Monday, November 17, 2008

Pandora's basement

As many of you know, I am a big fan of last.fm. My fascination with the site began a couple of years ago. During my quest for new and interesting music, I stumbled upon last.fm. It billed itself as a music recommendation service, so I decided to give it a listen for a while. I was not initially impressed. It played some random but bearable music based on an artist I suggested (Prince, I think), but then quickly lapsed into heavy metal and then country, after which I promptly turned it off. Days later, I read that there were two ways for the audio scrobbler that powers last.fm to recommend music that I would like. Either I could listen to it's recommendations based on an artist, giving each song I heard a thumbs up or down, or I could let the scrobbler "listen" to my music collection. Basically, if I wanted to speed things up, I needed to play *my* music in my audio player of choice, along with a plugin that would feed that information to last.fm. After last.fm had collected enough data, it could play some stuff I would like. So, figuring that I would be a smart-ass, I decided to point my audio player at my ENTIRE music collection located on my home server, consisting of several *thousand* songs. I hit play, and went to work for 10 hours. And I continued to let it play after I went to bed that night. The next morning, I shut everything down and fired up last.fm. Suddenly, my formerly empty homepage was populated with all of the artists and titles from my basement collection. But I was still skeptical about the scrobbler's recommendation abilities. Until I launched the last.fm player. What I heard over the next few hours fundamentally changed my entire musical perspective and listening experience. No, I'm not kidding. I was re-introduced to the thriving world of underground hip-hop.

Until then, I thought underground had died with Jurassic 5 back in 1999. As a disciple of the underground scene during my teenage years in South L.A. at places like The Good Life, I had mourned the loss of good rap music.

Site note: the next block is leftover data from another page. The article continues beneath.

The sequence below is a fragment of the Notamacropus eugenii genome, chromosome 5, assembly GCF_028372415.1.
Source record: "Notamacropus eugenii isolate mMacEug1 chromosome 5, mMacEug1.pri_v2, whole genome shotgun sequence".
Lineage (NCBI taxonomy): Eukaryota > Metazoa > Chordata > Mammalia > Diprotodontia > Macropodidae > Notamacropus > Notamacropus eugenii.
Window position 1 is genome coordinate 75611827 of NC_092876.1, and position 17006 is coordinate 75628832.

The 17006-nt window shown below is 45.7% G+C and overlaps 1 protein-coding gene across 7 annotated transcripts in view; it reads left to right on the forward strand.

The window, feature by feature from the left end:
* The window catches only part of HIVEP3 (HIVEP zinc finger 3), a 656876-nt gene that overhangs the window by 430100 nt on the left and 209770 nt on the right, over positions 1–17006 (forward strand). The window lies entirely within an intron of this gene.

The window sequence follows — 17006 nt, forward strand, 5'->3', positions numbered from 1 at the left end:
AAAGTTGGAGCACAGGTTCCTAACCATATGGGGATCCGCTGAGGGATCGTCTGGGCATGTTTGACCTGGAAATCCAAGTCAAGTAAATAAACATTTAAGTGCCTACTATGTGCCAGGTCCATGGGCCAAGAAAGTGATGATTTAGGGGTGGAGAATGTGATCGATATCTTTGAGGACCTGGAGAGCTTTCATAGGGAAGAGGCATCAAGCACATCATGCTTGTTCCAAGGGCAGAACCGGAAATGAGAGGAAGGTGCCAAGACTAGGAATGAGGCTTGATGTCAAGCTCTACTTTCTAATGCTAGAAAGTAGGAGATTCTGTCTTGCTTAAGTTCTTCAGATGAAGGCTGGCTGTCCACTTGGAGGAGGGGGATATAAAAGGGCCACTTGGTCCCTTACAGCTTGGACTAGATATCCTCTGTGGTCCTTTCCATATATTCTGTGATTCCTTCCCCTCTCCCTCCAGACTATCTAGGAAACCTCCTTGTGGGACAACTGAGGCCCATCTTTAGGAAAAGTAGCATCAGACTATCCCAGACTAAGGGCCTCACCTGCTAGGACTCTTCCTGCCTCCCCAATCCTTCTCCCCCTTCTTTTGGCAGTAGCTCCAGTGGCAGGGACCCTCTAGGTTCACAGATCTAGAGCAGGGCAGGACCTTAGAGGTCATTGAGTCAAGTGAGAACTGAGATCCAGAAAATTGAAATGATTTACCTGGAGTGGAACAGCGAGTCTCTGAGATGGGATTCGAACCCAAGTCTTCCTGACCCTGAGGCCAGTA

Check this snippet of my buddy Ava's documentary of The Good Life

But I was wrong. Underground was alive and kicking! Many would say it was THRIVING! Internet radio had helped to breath new life into it's fan base! No longer did I have to be subjected to repetitive "ridin' dirty" lyrics and mumbling, droning hooks. Now I got to listen to Mos Def, Talib Kweli, Aesop Rock, Murs, Atmosphere, Cannibal Ox, El P, Slow Suicide Stimulus, MF Doom, Smash Bros., and host of others. And then a really weird thing happened. I started BUYING music again. LEGALLY! From Amazon and Emusic. Musically speaking, I was fat and happy. That is, until a few months ago.

Over the summer, I began to notice some changes at last.fm. As a paying subscriber, I was able to create playlists out of my favorite tracks. It was an awesome feature when I wanted to hear a good mix of high quality tracks. At some point, this feature was crippled. Suddenly about half of my 150 song playlist was reduced to 30-second previews. And the last.fm radio seemed to be getting seriously repetitive, playing the same tracks from the same albums. User chatter on their forums seemed to point to some licensing agreements that had fallen through. But what really pisses me off is the fact that the powers-that-be at last.fm, to this day, haven't said a WORD to their PAYING users about what the hell is going on! Seriously, if I'm going to give you any of my hard-earned dollar, you can at least tell me that my listening experience is about to change. In the end, after two years, I have decided to let my membership with last.fm lapse. And I am giving the competition a little spin.




Pandora
, for the uninitiated, is visually much simpler than last.fm. But that same spartan layout concerned me. Since there was no scrobbler to listen to my music library, I wondered how it would figure out my tastes. So, I went to pandora.com and here's what happened:



Hmmm, that guy could be a little less excited. Trust me, it's awesome. You're greeted by the site asking you for an artist you like. That's when the magic starts. Even obscure artists seem to have had their music broken down and defined for Pandora's recommendation engine. It literally knows what basic ELEMENTS define each artist, and matches those elements to other artists. It was so accurate that I listened my first night for HOURS! I am in music-love all over again! Pandora's my new home for underground beats. Give it a spin, and let me know what you think. Did I make a hasty decision with last.fm, or are you a Pandora groupie?
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